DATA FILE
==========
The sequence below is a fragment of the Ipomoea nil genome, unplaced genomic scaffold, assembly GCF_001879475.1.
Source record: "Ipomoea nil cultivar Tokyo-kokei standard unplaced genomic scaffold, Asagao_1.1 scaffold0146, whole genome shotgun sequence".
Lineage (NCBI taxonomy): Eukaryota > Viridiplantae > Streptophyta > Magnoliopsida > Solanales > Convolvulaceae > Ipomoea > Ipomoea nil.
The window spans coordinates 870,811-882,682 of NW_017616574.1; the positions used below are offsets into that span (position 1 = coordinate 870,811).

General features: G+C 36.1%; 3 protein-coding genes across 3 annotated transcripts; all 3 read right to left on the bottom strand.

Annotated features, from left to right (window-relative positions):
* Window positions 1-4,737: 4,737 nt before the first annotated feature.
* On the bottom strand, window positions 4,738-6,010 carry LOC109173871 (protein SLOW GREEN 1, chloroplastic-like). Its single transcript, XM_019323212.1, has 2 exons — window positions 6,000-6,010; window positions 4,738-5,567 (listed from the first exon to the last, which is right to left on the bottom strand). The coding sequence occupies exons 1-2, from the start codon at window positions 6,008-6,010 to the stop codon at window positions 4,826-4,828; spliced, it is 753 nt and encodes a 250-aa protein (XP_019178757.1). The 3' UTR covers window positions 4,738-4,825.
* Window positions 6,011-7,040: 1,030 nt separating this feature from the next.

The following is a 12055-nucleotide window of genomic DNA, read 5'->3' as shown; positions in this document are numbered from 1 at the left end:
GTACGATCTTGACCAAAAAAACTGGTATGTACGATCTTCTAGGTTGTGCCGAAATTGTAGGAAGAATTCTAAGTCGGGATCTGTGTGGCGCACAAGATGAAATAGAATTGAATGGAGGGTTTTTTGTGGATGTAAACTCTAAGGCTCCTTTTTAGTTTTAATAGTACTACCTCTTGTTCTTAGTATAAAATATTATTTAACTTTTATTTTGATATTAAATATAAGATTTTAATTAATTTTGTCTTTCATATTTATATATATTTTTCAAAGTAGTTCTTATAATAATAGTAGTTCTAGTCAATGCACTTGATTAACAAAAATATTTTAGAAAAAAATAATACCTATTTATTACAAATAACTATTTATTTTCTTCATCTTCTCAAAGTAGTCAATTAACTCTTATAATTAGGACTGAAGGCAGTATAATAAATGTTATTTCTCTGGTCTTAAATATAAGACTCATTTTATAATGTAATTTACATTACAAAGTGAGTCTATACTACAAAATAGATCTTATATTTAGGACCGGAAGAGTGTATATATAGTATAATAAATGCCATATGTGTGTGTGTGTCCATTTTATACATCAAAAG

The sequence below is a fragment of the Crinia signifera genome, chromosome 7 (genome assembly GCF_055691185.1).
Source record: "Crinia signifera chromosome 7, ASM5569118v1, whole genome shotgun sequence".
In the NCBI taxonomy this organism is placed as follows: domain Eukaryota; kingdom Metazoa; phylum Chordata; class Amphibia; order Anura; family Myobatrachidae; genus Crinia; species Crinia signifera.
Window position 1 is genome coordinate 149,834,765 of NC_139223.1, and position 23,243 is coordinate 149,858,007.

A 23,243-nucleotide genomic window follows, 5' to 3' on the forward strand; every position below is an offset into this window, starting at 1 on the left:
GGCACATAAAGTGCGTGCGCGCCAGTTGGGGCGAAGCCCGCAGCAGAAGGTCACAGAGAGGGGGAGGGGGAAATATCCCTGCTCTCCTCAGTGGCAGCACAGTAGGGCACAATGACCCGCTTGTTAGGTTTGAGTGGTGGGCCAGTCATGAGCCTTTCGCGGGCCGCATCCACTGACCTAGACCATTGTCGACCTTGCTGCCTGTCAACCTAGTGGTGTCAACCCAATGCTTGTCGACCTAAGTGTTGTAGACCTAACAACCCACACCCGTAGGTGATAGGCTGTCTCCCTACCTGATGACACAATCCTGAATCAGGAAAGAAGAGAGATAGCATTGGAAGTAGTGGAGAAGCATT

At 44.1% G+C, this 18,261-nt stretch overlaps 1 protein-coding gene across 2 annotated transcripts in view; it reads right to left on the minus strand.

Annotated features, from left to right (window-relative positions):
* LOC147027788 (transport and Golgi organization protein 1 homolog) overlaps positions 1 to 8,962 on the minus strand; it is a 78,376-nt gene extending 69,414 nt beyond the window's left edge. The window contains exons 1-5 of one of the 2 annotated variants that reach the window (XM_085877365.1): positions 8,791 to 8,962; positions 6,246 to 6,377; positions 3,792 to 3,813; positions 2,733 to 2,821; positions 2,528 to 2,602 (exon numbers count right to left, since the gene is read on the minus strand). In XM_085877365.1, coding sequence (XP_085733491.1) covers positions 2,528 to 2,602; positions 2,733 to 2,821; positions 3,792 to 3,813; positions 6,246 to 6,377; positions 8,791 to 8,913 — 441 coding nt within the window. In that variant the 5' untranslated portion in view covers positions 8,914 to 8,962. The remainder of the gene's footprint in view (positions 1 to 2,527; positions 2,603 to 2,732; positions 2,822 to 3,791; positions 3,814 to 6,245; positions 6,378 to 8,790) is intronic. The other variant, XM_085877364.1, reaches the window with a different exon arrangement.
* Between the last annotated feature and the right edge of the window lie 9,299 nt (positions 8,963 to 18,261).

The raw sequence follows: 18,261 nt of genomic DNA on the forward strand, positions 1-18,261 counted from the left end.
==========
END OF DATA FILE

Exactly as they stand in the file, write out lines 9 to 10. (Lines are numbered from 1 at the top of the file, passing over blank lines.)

* Window positions 6,011-7,040: 1,030 nt separating this feature from the next.

The following is a 12055-nucleotide window of genomic DNA, read 5'->3' as shown; positions in this document are numbered from 1 at the left end: